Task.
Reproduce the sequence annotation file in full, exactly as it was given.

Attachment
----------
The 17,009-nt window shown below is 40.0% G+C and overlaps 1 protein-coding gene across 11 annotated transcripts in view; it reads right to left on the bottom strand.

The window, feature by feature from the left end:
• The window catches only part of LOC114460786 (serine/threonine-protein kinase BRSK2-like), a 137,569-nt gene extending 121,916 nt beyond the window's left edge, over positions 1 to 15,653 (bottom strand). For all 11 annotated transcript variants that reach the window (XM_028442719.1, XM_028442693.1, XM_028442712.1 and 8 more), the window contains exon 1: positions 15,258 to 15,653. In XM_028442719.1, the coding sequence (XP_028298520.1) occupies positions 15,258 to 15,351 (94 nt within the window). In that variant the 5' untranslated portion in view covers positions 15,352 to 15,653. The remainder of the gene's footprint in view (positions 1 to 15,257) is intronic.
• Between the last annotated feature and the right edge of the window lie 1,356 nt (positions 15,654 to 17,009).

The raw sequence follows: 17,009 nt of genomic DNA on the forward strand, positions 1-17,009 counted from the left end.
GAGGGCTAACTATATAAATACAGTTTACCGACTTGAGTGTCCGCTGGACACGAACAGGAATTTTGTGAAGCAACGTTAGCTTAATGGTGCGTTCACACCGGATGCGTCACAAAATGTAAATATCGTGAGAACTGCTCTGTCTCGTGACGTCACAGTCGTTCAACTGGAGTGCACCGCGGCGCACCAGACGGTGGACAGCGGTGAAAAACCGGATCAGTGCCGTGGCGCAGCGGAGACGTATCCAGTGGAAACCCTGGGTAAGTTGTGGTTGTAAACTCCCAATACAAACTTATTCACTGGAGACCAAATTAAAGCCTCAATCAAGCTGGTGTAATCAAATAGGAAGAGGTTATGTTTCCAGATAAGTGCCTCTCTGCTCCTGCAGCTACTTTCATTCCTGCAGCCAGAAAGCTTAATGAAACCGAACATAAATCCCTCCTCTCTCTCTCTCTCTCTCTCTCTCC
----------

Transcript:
The 17,009-nt window shown below is 40.0% G+C and overlaps 1 protein-coding gene across 11 annotated transcripts in view; it reads right to left on the bottom strand.

The window, feature by feature from the left end:
• The window catches only part of LOC114460786 (serine/threonine-protein kinase BRSK2-like), a 137,569-nt gene extending 121,916 nt beyond the window's left edge, over positions 1 to 15,653 (bottom strand). For all 11 annotated transcript variants that reach the window (XM_028442719.1, XM_028442693.1, XM_028442712.1 and 8 more), the window contains exon 1: positions 15,258 to 15,653. In XM_028442719.1, the coding sequence (XP_028298520.1) occupies positions 15,258 to 15,351 (94 nt within the window). In that variant the 5' untranslated portion in view covers positions 15,352 to 15,653. The remainder of the gene's footprint in view (positions 1 to 15,257) is intronic.
• Between the last annotated feature and the right edge of the window lie 1,356 nt (positions 15,654 to 17,009).

The raw sequence follows: 17,009 nt of genomic DNA on the forward strand, positions 1-17,009 counted from the left end.
GAGGGCTAACTATATAAATACAGTTTACCGACTTGAGTGTCCGCTGGACACGAACAGGAATTTTGTGAAGCAACGTTAGCTTAATGGTGCGTTCACACCGGATGCGTCACAAAATGTAAATATCGTGAGAACTGCTCTGTCTCGTGACGTCACAGTCGTTCAACTGGAGTGCACCGCGGCGCACCAGACGGTGGACAGCGGTGAAAAACCGGATCAGTGCCGTGGCGCAGCGGAGACGTATCCAGTGGAAACCCTGGGTAAGTTGTGGTTGTAAACTCCCAATACAAACTTATTCACTGGAGACCAAATTAAAGCCTCAATCAAGCTGGTGTAATCAAATAGGAAGAGGTTATGTTTCCAGATAAGTGCCTCTCTGCTCCTGCAGCTACTTTCATTCCTGCAGCCAGAAAGCTTAATGAAACCGAACATAAATCCCTCCTCTCTCTCTCTCTCTCTCTCTCTCC